• Sale of Entergy New Orleans – A sale or merger of Entergy New Orleans with another public utility or private entity. This would allow the City Council to retain regulatory authority over ratemaking and regulatory policy. If a willing buyer with sufficient financial strength is identified, such a transaction could lead to benefits or drawbacks depending on the specific circumstances regarding the transaction.
• Standalone Company – A spinoff to establish a standalone company without Entergy Corporation’s ownership. This would allow the City Council to retain regulatory authority over ratemaking and regulatory policy and retain the headquarters of a smaller-scale company. Contrastingly, it would likely create significant credit risk, which in turn would raise financing costs and could challenge the ability to fund ongoing business operations and secure funds for storm restoration. Even as part of Entergy Corporation, Entergy New Orleans has been downgraded twice in the last twelve months by rating agencies due to its storm risk and weakening financial performance.
• City of New Orleans Run Utility – A municipalization of Entergy’s assets by the City of New Orleans so the city can assume direct management of the electric and gas systems for customers. This would allow the city to have maximum control over customer rates and business operations, the elimination of a rate of return requirement, and access to potential reimbursements afforded under the Stafford Disaster Relief and Emergency Assistance Act. However, it could result in higher financing costs and additional operational expenses.
“It is obvious that we have reached a critical juncture in our relationship with the City Council,” said West. “While we believe that the actions of Entergy New Orleans have always been in the best interest of our New Orleans customers, some members of the council have publicly expressed a different opinion. Certain proposed actions would prohibit ENO from recovering critical storm restoration costs and freeze funding mechanisms previously approved by the council, thus inflicting further financial decline on ENO and adversely impacting ENO’s ability to provide quality service to its customers.
Following Hurricane Katrina in 2005 that left over 1 million Entergy customers without power and damaged over 3,000 miles of power lines, West said Entergy New Orleans has established several initiatives and programs in partnership with the City Council. Those initiatives include establishing a mutually beneficial operational framework in 2006 that guaranteed the continued service for customers and the financial solvency of the business in the aftermath of Katrina, the most devastating natural disaster in the city’s 300-year history.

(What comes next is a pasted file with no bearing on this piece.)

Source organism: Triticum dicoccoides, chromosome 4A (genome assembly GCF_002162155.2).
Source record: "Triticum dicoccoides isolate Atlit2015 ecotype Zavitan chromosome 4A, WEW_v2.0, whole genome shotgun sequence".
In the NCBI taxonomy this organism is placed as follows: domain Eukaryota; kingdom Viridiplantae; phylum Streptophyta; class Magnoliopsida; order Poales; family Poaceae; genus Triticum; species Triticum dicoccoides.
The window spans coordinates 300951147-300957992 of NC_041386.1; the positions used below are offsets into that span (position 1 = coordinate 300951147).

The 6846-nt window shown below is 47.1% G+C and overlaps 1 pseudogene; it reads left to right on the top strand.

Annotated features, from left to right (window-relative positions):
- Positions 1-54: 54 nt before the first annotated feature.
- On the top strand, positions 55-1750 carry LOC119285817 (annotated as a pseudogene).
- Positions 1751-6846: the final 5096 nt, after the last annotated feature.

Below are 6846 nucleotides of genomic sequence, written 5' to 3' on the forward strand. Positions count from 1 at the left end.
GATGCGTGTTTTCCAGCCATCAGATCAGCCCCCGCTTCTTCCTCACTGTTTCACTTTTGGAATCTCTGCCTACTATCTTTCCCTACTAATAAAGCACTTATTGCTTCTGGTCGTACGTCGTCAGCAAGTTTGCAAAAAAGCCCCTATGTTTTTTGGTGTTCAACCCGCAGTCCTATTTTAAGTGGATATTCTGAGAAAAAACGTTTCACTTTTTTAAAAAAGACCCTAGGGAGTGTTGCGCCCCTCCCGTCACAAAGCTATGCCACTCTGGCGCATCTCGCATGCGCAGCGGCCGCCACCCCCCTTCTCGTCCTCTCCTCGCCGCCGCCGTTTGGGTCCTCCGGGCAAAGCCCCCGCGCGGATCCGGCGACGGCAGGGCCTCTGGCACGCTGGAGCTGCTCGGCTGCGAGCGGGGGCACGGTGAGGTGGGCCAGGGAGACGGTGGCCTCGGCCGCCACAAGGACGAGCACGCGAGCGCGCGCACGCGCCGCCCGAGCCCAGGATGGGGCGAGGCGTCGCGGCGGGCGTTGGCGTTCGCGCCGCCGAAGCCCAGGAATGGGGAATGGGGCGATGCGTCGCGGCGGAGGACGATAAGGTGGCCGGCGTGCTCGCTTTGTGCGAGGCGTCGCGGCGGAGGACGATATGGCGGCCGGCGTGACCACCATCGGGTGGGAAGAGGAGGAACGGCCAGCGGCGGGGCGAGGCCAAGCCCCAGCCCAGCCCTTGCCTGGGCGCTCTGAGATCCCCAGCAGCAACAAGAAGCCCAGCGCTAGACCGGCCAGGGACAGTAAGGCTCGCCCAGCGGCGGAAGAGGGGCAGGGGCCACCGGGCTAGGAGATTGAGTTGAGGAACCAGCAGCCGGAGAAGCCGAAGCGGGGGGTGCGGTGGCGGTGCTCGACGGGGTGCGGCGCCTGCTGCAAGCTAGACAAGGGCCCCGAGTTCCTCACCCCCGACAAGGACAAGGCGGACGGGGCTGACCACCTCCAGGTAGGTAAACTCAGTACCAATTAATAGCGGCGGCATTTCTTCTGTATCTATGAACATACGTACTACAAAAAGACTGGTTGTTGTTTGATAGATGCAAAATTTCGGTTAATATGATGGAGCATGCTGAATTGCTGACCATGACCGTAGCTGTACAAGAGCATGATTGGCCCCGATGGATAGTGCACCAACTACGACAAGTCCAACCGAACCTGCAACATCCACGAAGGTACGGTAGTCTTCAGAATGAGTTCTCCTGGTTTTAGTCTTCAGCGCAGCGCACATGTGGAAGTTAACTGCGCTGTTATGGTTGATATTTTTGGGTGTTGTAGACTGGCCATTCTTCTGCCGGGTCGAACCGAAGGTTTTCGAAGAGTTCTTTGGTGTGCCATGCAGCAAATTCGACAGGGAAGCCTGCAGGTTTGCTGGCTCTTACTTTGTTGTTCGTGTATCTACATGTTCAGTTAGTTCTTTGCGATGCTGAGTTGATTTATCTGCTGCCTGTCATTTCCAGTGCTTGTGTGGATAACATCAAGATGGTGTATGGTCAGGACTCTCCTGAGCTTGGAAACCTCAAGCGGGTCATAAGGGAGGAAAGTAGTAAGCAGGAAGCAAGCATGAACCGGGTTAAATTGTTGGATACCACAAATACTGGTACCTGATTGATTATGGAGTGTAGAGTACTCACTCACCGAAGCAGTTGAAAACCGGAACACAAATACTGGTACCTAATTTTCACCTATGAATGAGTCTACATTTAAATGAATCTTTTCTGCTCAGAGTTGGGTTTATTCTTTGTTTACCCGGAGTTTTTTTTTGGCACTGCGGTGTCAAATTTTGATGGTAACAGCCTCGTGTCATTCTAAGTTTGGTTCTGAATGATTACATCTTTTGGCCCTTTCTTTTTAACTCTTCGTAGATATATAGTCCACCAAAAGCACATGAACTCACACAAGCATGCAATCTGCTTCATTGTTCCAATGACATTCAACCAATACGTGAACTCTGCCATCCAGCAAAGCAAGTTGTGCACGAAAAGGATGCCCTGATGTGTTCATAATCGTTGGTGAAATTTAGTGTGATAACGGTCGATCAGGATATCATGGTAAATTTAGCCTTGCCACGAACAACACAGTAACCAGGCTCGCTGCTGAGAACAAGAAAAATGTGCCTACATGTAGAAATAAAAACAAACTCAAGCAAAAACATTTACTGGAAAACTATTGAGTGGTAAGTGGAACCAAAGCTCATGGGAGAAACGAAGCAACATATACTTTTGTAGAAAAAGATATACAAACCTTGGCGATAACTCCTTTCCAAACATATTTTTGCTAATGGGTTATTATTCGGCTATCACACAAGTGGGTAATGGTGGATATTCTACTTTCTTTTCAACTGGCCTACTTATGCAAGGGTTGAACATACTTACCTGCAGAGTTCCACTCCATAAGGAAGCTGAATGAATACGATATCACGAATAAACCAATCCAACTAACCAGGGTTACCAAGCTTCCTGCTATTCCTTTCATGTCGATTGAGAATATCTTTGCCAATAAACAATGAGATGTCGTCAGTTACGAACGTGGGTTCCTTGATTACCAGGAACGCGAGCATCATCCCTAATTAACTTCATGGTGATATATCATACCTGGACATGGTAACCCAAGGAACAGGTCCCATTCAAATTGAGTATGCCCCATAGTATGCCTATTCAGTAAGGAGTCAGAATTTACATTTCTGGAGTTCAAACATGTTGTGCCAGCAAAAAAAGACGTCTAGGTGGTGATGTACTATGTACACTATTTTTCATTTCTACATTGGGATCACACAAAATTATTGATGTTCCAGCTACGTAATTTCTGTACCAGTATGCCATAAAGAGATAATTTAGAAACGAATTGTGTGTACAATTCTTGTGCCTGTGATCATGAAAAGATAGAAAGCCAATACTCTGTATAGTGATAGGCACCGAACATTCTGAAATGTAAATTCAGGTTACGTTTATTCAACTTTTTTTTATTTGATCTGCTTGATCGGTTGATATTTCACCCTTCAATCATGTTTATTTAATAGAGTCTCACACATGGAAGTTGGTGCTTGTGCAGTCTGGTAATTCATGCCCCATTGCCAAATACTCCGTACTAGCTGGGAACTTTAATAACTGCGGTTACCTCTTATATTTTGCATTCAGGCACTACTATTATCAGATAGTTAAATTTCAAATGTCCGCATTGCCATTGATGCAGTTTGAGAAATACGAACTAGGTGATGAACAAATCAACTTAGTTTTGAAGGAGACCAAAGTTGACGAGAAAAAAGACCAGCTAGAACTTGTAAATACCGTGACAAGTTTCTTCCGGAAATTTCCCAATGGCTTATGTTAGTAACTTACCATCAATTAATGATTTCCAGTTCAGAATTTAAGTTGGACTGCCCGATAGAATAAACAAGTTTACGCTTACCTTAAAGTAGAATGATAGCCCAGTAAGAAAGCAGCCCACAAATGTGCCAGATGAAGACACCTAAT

Other renewable energy initiatives that came out of the city’s partnership with the New Orleans-based utility giant include the expected addition of 90 megawatts (MW) of solar projects, including a new 20 MW solar plant in the city and a rooftop solar program that gives low-income customers the opportunity to have solar panels installed on their rooftop at no cost to the customer. The program has installed panels on more than 100 New Orleans homes.
Entergy commenced operations at its New Orleans Power Station in May, which is a 128-MW power station located inside the city limits that was designed to support the delivery of reliable power to customers more efficiently with less environmental impact. This facility was critical to providing the first lights to New Orleans customers in the wake of Hurricane Ida, officials said.
“The New Orleans City Council and ENO have a long history of working together to find common ground on solutions for customers that solve complex problems and achieve important objectives to a sustainable energy future for New Orleans,” said West. “The council’s expected resolution will require it to make an important choice: will the city continue with Entergy as its energy partner or pursue another alternative?”
Concerning the continued restoration work for Hurricane Ida, Entergy said it has restored power to approximately 932,000 customers, which is 98% of customers affected by the storm. Entergy is still making significant progress in the remaining hardest hit areas of southeast Louisiana, officials said, while crews have restored power to all affected Entergy customers in Mississippi.
In response to the extensive damage caused by the storm, Entergy deployed a workforce of approximately 27,000 workers from 41 states and has committed $1.25 million in financial support to help affected communities rebuild and recover from the storm.
Company official also said the multistate utility giant also deployed 165 commercial scale generators to power critical community infrastructure such as medical facilities, gas stations, grocery stores, municipal water systems and community cooling centers in advance of their power being restored.
PHOTO CAPTION: (Photos provided by Entergy Corp.)
Entergy Corp. said Sept. 21 that its utilities have restored power to Louisiana and Mississippi to nearly 932,000 customers impacted by Hurricane Ida, which is 98% of customers affected by the storm. In response to the extensive damage caused by the storm, Entergy deployed a workforce of approximately 27,000 workers from 41 states, including Entergy Arkansas crews.